State Law Summary
The following is a summary of the law prepared by law students under the supervision of a professor based on consulting multiple sources. It is only up to date as of the dates shown below and in many cases we had to make judgment calls. Therefore we encourage you to also consult the sources below, as well as the Restoration of Rights Project that include summaries of the law for all 50 states and US territories.
Primary Sources: List of crimes eligible for expungement under MD law (Rev. 10/2019)
Secondary Sources: MD CCRC (7/13/2020) | Shielding Statute (2020) | Expungement Information, MD Public Defender Office (Feb 2019)|
Summary of the Law
- Felonies: Expungement for enumerated felonies (defined) 15 years after completion of sentence if clean.
- Not eligible: Individuals with pending criminal charges.
- Lifetime or other Limits:One shielding petition per lifetime.
- Treatment of multiple convictions from the same Incident: “Unit Rule”, all charges in the case or any related incident/cases must be eligible for expungement in order for the whole case to be eligible for expungement.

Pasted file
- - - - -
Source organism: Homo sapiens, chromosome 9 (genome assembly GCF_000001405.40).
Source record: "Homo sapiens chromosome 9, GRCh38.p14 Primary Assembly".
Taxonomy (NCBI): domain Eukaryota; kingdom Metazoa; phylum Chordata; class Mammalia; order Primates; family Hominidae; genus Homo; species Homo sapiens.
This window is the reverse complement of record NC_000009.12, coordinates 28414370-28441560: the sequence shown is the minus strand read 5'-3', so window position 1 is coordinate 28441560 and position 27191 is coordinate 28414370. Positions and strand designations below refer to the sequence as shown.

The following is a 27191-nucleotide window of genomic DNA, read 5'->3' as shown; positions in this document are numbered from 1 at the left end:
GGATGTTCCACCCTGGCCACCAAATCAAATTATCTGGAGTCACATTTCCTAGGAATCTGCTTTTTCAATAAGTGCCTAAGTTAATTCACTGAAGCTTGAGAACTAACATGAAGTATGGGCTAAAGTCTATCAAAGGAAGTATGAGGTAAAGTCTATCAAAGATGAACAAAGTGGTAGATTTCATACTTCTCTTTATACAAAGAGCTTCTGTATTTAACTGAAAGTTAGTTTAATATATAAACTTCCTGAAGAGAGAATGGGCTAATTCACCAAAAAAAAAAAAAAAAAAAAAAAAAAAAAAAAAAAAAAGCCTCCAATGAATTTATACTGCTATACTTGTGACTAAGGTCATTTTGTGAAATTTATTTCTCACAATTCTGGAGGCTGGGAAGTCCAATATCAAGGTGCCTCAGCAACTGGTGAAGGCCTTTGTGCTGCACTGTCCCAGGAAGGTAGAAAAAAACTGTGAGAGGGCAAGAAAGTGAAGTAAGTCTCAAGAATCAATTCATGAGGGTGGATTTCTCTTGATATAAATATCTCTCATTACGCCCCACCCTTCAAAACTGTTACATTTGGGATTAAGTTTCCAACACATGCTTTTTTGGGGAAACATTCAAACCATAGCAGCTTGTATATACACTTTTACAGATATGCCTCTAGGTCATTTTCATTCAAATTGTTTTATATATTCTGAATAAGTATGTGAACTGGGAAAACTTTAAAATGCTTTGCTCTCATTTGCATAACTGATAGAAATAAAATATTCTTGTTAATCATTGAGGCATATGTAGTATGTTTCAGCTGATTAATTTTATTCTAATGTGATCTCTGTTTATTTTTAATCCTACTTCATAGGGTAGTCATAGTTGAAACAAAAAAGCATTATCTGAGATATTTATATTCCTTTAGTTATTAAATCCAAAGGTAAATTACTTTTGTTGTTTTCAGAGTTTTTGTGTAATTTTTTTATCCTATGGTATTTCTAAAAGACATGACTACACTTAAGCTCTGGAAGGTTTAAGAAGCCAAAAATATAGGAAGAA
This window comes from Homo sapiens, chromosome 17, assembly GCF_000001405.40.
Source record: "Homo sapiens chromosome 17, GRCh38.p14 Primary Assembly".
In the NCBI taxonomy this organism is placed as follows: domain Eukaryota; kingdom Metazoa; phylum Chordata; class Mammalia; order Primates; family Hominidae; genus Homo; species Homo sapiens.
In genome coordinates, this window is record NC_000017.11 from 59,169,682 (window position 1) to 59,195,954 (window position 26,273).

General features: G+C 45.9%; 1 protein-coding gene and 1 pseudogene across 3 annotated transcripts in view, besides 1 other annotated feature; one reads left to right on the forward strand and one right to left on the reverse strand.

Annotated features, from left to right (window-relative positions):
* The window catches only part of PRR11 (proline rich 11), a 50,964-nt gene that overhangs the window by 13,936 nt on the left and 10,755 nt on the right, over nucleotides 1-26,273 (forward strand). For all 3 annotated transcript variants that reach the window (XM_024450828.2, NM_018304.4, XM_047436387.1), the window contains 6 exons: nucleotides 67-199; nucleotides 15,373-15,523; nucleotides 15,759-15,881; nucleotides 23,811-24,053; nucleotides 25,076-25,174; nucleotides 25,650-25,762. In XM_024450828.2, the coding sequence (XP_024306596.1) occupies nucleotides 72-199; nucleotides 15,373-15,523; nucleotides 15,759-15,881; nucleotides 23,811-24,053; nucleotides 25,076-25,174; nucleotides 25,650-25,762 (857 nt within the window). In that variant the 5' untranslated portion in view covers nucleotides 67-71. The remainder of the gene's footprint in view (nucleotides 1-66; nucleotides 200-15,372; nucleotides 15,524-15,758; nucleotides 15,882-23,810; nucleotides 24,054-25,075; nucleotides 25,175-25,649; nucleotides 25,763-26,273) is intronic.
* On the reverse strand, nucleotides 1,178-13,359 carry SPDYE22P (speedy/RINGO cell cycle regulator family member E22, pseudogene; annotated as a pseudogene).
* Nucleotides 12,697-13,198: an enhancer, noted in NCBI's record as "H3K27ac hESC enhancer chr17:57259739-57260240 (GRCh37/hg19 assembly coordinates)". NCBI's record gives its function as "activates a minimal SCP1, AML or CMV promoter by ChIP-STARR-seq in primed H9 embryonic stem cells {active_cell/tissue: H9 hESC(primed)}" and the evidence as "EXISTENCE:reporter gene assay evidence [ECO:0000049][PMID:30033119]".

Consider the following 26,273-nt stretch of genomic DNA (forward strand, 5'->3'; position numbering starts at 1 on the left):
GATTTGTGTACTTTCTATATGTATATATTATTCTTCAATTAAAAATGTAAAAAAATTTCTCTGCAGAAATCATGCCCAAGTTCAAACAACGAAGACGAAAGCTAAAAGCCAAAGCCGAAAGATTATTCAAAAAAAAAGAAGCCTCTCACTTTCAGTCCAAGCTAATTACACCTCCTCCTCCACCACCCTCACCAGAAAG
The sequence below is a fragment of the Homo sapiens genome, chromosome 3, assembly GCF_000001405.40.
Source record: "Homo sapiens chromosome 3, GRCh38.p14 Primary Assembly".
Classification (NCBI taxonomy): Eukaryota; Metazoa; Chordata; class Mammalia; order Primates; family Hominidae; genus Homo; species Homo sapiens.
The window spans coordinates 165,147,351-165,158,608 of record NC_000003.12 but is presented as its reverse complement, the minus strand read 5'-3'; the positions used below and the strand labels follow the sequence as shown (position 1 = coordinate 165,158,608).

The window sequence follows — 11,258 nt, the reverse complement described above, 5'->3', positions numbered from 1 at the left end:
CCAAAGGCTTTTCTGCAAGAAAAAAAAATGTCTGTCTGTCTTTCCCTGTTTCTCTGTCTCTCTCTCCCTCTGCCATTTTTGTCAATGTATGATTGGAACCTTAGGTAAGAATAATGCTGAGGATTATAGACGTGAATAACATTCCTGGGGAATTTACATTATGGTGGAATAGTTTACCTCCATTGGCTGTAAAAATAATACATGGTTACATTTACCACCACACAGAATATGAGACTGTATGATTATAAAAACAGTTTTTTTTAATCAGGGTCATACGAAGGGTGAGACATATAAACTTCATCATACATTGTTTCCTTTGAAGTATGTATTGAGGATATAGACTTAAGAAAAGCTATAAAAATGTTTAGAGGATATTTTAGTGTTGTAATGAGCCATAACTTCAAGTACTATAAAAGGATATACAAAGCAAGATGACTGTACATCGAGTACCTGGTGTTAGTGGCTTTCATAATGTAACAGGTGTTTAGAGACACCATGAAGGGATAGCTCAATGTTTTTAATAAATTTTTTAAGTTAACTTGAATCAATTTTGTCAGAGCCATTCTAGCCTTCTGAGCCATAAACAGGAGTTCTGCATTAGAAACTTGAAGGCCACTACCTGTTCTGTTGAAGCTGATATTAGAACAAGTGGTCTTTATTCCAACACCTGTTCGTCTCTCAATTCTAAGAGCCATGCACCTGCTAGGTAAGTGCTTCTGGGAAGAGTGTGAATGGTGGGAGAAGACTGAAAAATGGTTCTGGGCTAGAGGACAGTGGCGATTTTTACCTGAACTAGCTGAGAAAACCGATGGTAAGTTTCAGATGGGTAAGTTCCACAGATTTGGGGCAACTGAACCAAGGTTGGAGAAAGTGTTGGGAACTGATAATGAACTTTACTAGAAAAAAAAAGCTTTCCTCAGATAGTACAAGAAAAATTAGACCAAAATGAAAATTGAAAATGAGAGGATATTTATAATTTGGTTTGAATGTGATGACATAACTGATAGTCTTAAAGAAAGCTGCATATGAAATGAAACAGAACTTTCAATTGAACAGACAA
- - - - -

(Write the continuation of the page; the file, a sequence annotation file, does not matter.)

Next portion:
- LFO payment required for sentence completion:n/a
- Other Unmodeled Criteria or details:
- Victims of Human Trafficking
- Pardons given for marijuana convictions and other decriminalized conduct
- Non-violent first offenders who have been granted a full and unconditional pardon. Md. Code Ann., Crim. Proc. § 10-105(a)(8). Application must be filed no later than ten years after the pardon is granted. § 10-105(c)(4).
- Certain minor nuisance crimes (public urination, drinking in public, panhandling, loitering, vagrancy, etc.), three years after completion of sentence. § 10-105(a)(9), (c)(6).
- Charges transferred to juvenile court. § 10-105(a)(7); 10-106.
- Police records of arrests not leading to charges 60 days after release. § 10-103; 10-103.1.
- Conviction records for decriminalized offenses. § 10-105(a)(11).
- Conviction records for possession of marijuana after four years. § 10-105(a)(12).
- Expungement for deferred adjudication, acquittals, nolle prosequis, dismissed charges, and probation before judgment (“PBJ”) after a 3-year waiting-period if clean. With no pending charges